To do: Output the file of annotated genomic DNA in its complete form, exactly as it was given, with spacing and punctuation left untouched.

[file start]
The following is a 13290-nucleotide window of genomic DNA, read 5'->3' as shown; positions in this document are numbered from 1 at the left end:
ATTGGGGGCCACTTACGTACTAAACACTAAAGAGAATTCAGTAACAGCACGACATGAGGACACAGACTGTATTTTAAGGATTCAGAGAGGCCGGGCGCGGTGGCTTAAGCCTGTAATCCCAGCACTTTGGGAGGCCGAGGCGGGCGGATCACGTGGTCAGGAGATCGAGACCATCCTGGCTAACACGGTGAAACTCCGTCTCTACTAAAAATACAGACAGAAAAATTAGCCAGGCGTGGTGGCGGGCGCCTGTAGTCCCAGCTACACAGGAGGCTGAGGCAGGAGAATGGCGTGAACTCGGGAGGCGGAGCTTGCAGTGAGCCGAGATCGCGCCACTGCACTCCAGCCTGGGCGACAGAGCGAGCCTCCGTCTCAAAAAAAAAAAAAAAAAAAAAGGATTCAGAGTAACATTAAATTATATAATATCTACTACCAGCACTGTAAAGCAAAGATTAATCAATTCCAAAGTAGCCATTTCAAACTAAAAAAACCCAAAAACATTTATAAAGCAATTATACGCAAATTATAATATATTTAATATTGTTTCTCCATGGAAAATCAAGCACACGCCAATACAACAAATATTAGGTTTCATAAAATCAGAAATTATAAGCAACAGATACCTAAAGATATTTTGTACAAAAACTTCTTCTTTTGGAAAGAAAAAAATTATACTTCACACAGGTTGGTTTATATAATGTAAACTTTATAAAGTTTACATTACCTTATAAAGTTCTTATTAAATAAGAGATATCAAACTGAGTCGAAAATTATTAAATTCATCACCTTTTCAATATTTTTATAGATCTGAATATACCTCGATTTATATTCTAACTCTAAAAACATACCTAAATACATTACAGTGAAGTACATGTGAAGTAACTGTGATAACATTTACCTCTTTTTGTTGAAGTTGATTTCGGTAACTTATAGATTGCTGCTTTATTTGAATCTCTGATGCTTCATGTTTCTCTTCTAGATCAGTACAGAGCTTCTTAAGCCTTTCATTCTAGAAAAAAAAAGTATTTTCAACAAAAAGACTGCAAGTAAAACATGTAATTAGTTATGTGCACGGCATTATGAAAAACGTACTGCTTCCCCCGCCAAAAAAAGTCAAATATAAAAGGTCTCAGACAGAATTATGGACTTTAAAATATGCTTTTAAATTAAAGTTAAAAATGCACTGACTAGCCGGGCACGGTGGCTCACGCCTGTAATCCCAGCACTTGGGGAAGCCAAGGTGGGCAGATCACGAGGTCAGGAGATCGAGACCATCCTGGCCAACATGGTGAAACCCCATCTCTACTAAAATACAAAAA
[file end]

The following is a 13290-nucleotide window of genomic DNA, read 5'->3' as shown; positions in this document are numbered from 1 at the left end:
ATTGGGGGCCACTTACGTACTAAACACTAAAGAGAATTCAGTAACAGCACGACATGAGGACACAGACTGTATTTTAAGGATTCAGAGAGGCCGGGCGCGGTGGCTTAAGCCTGTAATCCCAGCACTTTGGGAGGCCGAGGCGGGCGGATCACGTGGTCAGGAGATCGAGACCATCCTGGCTAACACGGTGAAACTCCGTCTCTACTAAAAATACAGACAGAAAAATTAGCCAGGCGTGGTGGCGGGCGCCTGTAGTCCCAGCTACACAGGAGGCTGAGGCAGGAGAATGGCGTGAACTCGGGAGGCGGAGCTTGCAGTGAGCCGAGATCGCGCCACTGCACTCCAGCCTGGGCGACAGAGCGAGCCTCCGTCTCAAAAAAAAAAAAAAAAAAAAAGGATTCAGAGTAACATTAAATTATATAATATCTACTACCAGCACTGTAAAGCAAAGATTAATCAATTCCAAAGTAGCCATTTCAAACTAAAAAAACCCAAAAACATTTATAAAGCAATTATACGCAAATTATAATATATTTAATATTGTTTCTCCATGGAAAATCAAGCACACGCCAATACAACAAATATTAGGTTTCATAAAATCAGAAATTATAAGCAACAGATACCTAAAGATATTTTGTACAAAAACTTCTTCTTTTGGAAAGAAAAAAATTATACTTCACACAGGTTGGTTTATATAATGTAAACTTTATAAAGTTTACATTACCTTATAAAGTTCTTATTAAATAAGAGATATCAAACTGAGTCGAAAATTATTAAATTCATCACCTTTTCAATATTTTTATAGATCTGAATATACCTCGATTTATATTCTAACTCTAAAAACATACCTAAATACATTACAGTGAAGTACATGTGAAGTAACTGTGATAACATTTACCTCTTTTTGTTGAAGTTGATTTCGGTAACTTATAGATTGCTGCTTTATTTGAATCTCTGATGCTTCATGTTTCTCTTCTAGATCAGTACAGAGCTTCTTAAGCCTTTCATTCTAGAAAAAAAAAGTATTTTCAACAAAAAGACTGCAAGTAAAACATGTAATTAGTTATGTGCACGGCATTATGAAAAACGTACTGCTTCCCCCGCCAAAAAAAGTCAAATATAAAAGGTCTCAGACAGAATTATGGACTTTAAAATATGCTTTTAAATTAAAGTTAAAAATGCACTGACTAGCCGGGCACGGTGGCTCACGCCTGTAATCCCAGCACTTGGGGAAGCCAAGGTGGGCAGATCACGAGGTCAGGAGATCGAGACCATCCTGGCCAACATGGTGAAACCCCATCTCTACTAAAATACAAAAA